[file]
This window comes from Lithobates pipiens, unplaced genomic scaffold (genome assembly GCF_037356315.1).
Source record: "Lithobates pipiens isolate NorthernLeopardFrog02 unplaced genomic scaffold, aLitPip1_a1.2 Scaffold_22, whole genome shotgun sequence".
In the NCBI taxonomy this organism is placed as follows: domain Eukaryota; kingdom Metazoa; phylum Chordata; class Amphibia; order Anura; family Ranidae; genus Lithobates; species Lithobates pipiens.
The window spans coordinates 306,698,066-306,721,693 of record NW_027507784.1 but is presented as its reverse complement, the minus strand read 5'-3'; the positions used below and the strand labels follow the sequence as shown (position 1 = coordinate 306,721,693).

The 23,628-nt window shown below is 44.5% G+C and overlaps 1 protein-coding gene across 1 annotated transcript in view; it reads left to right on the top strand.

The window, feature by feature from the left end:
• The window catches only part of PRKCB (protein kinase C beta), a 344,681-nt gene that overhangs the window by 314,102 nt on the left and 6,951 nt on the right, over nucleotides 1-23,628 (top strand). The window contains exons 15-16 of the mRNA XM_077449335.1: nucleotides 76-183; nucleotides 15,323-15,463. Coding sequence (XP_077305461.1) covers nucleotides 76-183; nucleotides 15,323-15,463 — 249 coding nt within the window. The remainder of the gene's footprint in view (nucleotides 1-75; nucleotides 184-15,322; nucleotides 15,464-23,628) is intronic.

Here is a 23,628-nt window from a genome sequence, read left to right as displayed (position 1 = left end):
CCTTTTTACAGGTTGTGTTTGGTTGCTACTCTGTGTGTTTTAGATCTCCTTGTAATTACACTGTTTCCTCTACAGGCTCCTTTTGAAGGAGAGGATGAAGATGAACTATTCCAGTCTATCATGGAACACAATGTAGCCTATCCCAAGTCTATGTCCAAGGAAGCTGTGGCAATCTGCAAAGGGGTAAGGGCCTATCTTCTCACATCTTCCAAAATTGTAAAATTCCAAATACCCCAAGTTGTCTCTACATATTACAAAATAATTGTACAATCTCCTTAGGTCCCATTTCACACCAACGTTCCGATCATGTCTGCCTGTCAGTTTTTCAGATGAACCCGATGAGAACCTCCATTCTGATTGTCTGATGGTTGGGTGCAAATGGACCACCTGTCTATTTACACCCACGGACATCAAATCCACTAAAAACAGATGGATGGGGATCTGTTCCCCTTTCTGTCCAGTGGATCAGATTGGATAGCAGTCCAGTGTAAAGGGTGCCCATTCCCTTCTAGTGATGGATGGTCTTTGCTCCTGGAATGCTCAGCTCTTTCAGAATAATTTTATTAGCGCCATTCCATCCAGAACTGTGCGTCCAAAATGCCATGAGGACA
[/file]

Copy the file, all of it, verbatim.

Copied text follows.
This window comes from Lithobates pipiens, unplaced genomic scaffold (genome assembly GCF_037356315.1).
Source record: "Lithobates pipiens isolate NorthernLeopardFrog02 unplaced genomic scaffold, aLitPip1_a1.2 Scaffold_22, whole genome shotgun sequence".
In the NCBI taxonomy this organism is placed as follows: domain Eukaryota; kingdom Metazoa; phylum Chordata; class Amphibia; order Anura; family Ranidae; genus Lithobates; species Lithobates pipiens.
The window spans coordinates 306,698,066-306,721,693 of record NW_027507784.1 but is presented as its reverse complement, the minus strand read 5'-3'; the positions used below and the strand labels follow the sequence as shown (position 1 = coordinate 306,721,693).

The 23,628-nt window shown below is 44.5% G+C and overlaps 1 protein-coding gene across 1 annotated transcript in view; it reads left to right on the top strand.

The window, feature by feature from the left end:
• The window catches only part of PRKCB (protein kinase C beta), a 344,681-nt gene that overhangs the window by 314,102 nt on the left and 6,951 nt on the right, over nucleotides 1-23,628 (top strand). The window contains exons 15-16 of the mRNA XM_077449335.1: nucleotides 76-183; nucleotides 15,323-15,463. Coding sequence (XP_077305461.1) covers nucleotides 76-183; nucleotides 15,323-15,463 — 249 coding nt within the window. The remainder of the gene's footprint in view (nucleotides 1-75; nucleotides 184-15,322; nucleotides 15,464-23,628) is intronic.

Here is a 23,628-nt window from a genome sequence, read left to right as displayed (position 1 = left end):
CCTTTTTACAGGTTGTGTTTGGTTGCTACTCTGTGTGTTTTAGATCTCCTTGTAATTACACTGTTTCCTCTACAGGCTCCTTTTGAAGGAGAGGATGAAGATGAACTATTCCAGTCTATCATGGAACACAATGTAGCCTATCCCAAGTCTATGTCCAAGGAAGCTGTGGCAATCTGCAAAGGGGTAAGGGCCTATCTTCTCACATCTTCCAAAATTGTAAAATTCCAAATACCCCAAGTTGTCTCTACATATTACAAAATAATTGTACAATCTCCTTAGGTCCCATTTCACACCAACGTTCCGATCATGTCTGCCTGTCAGTTTTTCAGATGAACCCGATGAGAACCTCCATTCTGATTGTCTGATGGTTGGGTGCAAATGGACCACCTGTCTATTTACACCCACGGACATCAAATCCACTAAAAACAGATGGATGGGGATCTGTTCCCCTTTCTGTCCAGTGGATCAGATTGGATAGCAGTCCAGTGTAAAGGGTGCCCATTCCCTTCTAGTGATGGATGGTCTTTGCTCCTGGAATGCTCAGCTCTTTCAGAATAATTTTATTAGCGCCATTCCATCCAGAACTGTGCGTCCAAAATGCCATGAGGACA